Whoa, nelly! Doom, thy name is King Witch! Like a sped up version of “Black Sabbath”, “Beneath The Waves” crashes forth onto the shore washing listeners with these hellish sounds heralded by menacing bells and Laura Donnelly’s unparalleled pipes.
And that’s just the entry point into Under The Mountain, friends! On King Witch’s debut they hold nothing back and the proof, as they say, is in the pudding.
The pudding in question here? The delectable slab of unholy rawk that is “Carnal Sacrifice”! Riffs? Got those. Heavy metal shreddin’ solos? Fuck yeah! Kickass vocals? Are you not paying attention?!?! Hells yes!
I’d be remiss not to mention the Wilson sisters here at some point before we get too deep as Donnelly brims with that ’70’s early Heart-vibe that sent quakes through unsuspecting earholes then but sounds even more raw and awesome now.
The strength of “Solitary” just showcase that King Witch can also craft these intricate sonic journeys in addition to quick heavy bangers, coupled with an unbridled Donnelly wail and the shit really hits the fan as this 6+ minute jam lumbers on with Simon Anger’s bass playing providing these perfectly placed prog pulses underneath.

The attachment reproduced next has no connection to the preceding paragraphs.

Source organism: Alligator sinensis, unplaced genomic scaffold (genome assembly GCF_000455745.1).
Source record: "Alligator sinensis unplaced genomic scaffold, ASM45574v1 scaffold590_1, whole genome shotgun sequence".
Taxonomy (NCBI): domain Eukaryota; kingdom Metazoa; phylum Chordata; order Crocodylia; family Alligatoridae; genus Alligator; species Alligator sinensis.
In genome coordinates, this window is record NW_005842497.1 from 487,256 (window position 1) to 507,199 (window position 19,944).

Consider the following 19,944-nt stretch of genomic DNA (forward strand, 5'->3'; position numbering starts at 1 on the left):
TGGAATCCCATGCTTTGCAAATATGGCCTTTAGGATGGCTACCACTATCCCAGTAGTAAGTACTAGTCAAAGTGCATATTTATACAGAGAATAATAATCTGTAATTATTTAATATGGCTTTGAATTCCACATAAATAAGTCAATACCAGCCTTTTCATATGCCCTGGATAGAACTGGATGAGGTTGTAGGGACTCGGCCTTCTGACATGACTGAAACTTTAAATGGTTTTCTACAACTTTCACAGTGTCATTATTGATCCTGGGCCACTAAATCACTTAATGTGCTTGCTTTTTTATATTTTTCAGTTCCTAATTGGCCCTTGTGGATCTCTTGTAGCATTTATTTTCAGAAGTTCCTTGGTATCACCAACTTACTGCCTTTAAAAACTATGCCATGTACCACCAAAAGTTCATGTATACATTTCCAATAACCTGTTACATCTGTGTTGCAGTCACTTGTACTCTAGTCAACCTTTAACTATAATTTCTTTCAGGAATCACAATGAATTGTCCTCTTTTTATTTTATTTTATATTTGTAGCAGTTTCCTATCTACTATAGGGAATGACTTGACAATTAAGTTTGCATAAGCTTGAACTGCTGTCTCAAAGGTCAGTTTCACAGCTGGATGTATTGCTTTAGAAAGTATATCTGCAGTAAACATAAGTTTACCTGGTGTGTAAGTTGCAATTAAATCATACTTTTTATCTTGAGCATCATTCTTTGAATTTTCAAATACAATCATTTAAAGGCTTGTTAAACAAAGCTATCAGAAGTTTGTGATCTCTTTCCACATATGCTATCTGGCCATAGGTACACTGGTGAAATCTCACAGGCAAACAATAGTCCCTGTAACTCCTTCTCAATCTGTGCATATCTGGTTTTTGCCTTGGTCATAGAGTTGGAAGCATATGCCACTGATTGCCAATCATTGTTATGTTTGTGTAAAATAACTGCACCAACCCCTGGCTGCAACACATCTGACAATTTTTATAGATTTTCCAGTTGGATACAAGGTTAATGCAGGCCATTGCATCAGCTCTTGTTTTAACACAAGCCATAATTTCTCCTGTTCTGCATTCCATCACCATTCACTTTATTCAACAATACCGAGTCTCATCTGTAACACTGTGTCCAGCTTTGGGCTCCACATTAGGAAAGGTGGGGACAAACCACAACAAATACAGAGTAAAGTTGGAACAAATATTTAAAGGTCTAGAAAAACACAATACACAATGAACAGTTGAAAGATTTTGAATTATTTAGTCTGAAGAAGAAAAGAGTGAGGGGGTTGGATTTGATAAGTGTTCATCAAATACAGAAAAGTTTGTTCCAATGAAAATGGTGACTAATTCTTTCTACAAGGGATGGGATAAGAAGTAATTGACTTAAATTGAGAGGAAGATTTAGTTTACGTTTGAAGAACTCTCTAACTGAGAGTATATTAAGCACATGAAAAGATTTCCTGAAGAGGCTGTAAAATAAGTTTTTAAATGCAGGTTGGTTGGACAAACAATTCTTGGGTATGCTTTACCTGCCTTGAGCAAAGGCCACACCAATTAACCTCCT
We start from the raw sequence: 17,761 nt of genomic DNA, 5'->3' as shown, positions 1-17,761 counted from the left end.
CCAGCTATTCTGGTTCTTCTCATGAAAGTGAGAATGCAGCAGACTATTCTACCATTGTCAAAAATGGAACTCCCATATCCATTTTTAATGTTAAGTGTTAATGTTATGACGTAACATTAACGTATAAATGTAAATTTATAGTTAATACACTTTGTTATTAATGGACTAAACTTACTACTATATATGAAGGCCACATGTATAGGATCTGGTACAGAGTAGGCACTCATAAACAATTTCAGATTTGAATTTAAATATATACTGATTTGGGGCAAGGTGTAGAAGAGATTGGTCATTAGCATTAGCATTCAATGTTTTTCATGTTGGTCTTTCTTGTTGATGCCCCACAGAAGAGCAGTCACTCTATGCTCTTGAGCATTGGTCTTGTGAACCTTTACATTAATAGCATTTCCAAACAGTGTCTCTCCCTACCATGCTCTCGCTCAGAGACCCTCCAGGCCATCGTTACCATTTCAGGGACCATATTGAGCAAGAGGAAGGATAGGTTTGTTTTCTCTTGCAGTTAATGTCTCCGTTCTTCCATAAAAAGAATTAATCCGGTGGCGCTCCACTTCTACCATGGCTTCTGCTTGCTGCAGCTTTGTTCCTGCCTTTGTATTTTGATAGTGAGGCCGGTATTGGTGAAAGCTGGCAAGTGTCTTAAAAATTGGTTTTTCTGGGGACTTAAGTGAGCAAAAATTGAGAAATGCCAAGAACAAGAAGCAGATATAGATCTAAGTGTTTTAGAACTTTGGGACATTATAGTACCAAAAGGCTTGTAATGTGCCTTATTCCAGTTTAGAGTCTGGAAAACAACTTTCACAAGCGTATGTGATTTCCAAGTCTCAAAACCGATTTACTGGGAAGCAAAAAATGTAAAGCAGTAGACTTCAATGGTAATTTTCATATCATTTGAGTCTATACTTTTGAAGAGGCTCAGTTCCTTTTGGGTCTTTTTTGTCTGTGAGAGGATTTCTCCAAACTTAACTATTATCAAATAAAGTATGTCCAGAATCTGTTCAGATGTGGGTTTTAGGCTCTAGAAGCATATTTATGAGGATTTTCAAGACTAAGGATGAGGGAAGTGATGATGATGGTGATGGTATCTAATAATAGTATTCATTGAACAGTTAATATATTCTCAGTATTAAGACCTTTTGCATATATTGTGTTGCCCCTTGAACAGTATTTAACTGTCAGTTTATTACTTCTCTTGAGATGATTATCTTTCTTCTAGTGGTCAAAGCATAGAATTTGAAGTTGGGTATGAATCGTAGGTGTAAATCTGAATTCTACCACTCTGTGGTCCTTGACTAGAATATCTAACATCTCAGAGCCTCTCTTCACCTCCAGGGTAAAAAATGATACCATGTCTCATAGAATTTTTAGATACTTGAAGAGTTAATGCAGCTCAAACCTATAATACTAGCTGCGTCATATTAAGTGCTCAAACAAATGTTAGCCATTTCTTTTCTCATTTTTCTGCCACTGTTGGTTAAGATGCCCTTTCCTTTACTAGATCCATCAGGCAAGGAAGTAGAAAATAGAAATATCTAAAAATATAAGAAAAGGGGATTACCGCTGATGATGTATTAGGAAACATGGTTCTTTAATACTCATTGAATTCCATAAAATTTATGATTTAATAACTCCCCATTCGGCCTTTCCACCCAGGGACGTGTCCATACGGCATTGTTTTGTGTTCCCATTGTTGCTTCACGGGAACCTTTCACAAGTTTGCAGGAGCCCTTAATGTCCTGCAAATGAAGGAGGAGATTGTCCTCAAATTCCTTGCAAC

So how do you follow up THAT bad mammer jammer of a song? By an even MORE kickass tune like the title track which just rips with riffs and speed. It shreds vocally and overall sonically due to Jamie Gilchrist’s groove-laden guitars and Lyle Brown’s thorough pummeling.
“Approaching The End” sounds like a fitting conclusion to the album but instead the track heralds barely the middle as it clamors on with subtle nods to “Snowblind”. Moving forward, “Ancients” takes King Witch’s sound to yet another level by scaling back the aural onslaught to give listeners an acoustic-driven bluesy ditty that’s still just as heavy as what preceded it.
“Hunger” keeps the momentum alive with a cacophony of sounds yielding another fantastic track but it’s Donnelly screaming “Set yourself free!!!” right before a righteously raucous conclusion on “Possession” that’ll really turn your heads. Then there’s a point during closer “Black Dog Blues” where Donnelly gives a menacing laugh before Brown, Anger, and Gilchrist firmly synch up and shred out as air raid sirens blare on. That’s the bit that’ll really turn your head. And leave you gasping for breath, wanting more.